The Fourth Department, over a two-justice dissent, determined the police, after interviewing a citizen informant who walked into the police station, had reasonable suspicion to approach a van in which the defendant was sleeping. Thereafter the police were justified in asking the defendant to step out of the van for safety reasons and in arresting the defendant when an officer saw a handgun in defendant’s waistband. The dissent argued the informant (who identified himself to the police but was not identified to the defendant) did not provide sufficiently detailed information to justify approaching the van:
…[T]he testimony of a police officer during the suppression hearing established that a citizen informant walked into a police station at 4:30 a.m. and reported that two men had “ripped him off” during “a drug deal gone wrong.” The informant, who identified himself by name to the officer but whose identity was not disclosed to defendant, appeared to be angry and upset and did not seem to be intoxicated. The informant alleged, inter alia, that the two men were in a purple minivan at a specific address on Stevens Street in the City of Buffalo, and that “there were drugs in the vehicle” and one of the men “was holding [a] handgun in his lap.” The police officer interviewed the informant for 10 to 15 minutes, during which time the officer had an opportunity to evaluate his reliability on the basis of his appearance and demeanor … . The informant’s reliability was enhanced because he identified himself to the officer and reported that he had attempted to take part in a drug transaction, thus making a declaration against penal interest and subjecting himself to potential prosecution for his own criminal activity … . The informant also waited at the police station while officers investigated the allegations, thereby subjecting himself to “the criminal sanctions attendant upon falsely reporting information to the authorities” … . Thus, we conclude that the People established the reliability of the informant by establishing that the officer obtained information from him during a face-to-face encounter … , and that information did not constitute an anonymous tip … .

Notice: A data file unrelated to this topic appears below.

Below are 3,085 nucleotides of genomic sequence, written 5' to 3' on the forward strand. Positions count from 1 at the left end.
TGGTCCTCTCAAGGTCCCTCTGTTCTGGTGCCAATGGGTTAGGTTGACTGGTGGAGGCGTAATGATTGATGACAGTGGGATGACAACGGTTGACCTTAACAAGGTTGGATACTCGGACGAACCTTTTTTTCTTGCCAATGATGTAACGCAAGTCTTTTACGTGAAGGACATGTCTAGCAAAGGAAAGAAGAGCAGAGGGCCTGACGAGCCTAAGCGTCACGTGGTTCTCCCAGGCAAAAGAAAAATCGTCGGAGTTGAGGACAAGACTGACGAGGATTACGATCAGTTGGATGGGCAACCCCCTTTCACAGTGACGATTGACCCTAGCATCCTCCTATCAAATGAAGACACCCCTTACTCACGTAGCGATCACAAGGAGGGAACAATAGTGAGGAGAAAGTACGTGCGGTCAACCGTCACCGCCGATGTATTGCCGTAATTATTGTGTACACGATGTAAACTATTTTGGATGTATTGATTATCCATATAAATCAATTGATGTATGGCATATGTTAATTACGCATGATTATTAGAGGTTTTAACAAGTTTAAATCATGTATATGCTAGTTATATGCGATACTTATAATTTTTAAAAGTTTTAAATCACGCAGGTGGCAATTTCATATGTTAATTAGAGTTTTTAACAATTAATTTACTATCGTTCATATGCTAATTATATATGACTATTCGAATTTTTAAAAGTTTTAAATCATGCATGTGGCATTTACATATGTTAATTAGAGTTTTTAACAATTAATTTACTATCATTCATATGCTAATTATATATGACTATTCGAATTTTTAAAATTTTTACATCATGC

From the dissent:
… [A]lthough the majority relies on the ability of the police “to evaluate [the] reliability [of the informant]” during face-to-face contact … , the testimony of the police officer who met the informant reveals that the officer lacked sufficient information to make such an evaluation. The officer believed that the informant appeared agitated, and conceded that he did not know whether the informant was sober. The informant offered the officer no description of the men who purportedly “ripped him off” or how the alleged drug deal had gone wrong, and the officer testified that he never even asked the informant when that incident took place. Instead, the informant offered no more than the description of the outside of a vehicle … . People v Edwards, 2020 NY Slip Op 05672, Fourth Dept 10-9-20